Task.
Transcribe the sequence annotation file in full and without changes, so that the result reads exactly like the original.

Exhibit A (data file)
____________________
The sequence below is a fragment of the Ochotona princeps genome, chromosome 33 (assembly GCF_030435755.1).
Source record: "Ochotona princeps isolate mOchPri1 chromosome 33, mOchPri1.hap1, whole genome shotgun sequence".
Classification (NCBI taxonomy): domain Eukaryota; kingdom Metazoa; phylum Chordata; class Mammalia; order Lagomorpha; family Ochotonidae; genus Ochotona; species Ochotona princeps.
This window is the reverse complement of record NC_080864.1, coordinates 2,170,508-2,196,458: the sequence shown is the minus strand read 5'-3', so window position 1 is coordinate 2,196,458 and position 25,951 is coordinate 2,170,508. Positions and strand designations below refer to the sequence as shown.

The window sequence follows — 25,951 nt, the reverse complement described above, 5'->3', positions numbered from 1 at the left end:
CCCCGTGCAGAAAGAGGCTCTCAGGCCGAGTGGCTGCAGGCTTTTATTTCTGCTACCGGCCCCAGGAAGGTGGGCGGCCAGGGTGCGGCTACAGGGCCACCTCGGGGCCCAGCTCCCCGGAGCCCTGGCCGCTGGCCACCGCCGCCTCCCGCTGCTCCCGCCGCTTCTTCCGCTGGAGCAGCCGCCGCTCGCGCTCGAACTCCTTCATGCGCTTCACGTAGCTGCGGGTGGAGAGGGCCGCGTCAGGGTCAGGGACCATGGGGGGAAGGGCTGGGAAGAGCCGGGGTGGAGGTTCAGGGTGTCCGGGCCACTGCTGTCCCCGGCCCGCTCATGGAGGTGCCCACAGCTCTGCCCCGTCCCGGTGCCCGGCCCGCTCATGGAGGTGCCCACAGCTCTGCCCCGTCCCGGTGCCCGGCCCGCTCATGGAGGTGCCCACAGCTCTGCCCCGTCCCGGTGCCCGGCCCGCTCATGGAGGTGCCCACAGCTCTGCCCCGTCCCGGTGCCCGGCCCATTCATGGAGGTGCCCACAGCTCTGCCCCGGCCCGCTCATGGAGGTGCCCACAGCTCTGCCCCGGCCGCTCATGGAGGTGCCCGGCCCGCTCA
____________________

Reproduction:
The sequence below is a fragment of the Ochotona princeps genome, chromosome 33 (assembly GCF_030435755.1).
Source record: "Ochotona princeps isolate mOchPri1 chromosome 33, mOchPri1.hap1, whole genome shotgun sequence".
Classification (NCBI taxonomy): domain Eukaryota; kingdom Metazoa; phylum Chordata; class Mammalia; order Lagomorpha; family Ochotonidae; genus Ochotona; species Ochotona princeps.
This window is the reverse complement of record NC_080864.1, coordinates 2,170,508-2,196,458: the sequence shown is the minus strand read 5'-3', so window position 1 is coordinate 2,196,458 and position 25,951 is coordinate 2,170,508. Positions and strand designations below refer to the sequence as shown.

The window sequence follows — 25,951 nt, the reverse complement described above, 5'->3', positions numbered from 1 at the left end:
CCCCGTGCAGAAAGAGGCTCTCAGGCCGAGTGGCTGCAGGCTTTTATTTCTGCTACCGGCCCCAGGAAGGTGGGCGGCCAGGGTGCGGCTACAGGGCCACCTCGGGGCCCAGCTCCCCGGAGCCCTGGCCGCTGGCCACCGCCGCCTCCCGCTGCTCCCGCCGCTTCTTCCGCTGGAGCAGCCGCCGCTCGCGCTCGAACTCCTTCATGCGCTTCACGTAGCTGCGGGTGGAGAGGGCCGCGTCAGGGTCAGGGACCATGGGGGGAAGGGCTGGGAAGAGCCGGGGTGGAGGTTCAGGGTGTCCGGGCCACTGCTGTCCCCGGCCCGCTCATGGAGGTGCCCACAGCTCTGCCCCGTCCCGGTGCCCGGCCCGCTCATGGAGGTGCCCACAGCTCTGCCCCGTCCCGGTGCCCGGCCCGCTCATGGAGGTGCCCACAGCTCTGCCCCGTCCCGGTGCCCGGCCCGCTCATGGAGGTGCCCACAGCTCTGCCCCGTCCCGGTGCCCGGCCCATTCATGGAGGTGCCCACAGCTCTGCCCCGGCCCGCTCATGGAGGTGCCCACAGCTCTGCCCCGGCCGCTCATGGAGGTGCCCGGCCCGCTCA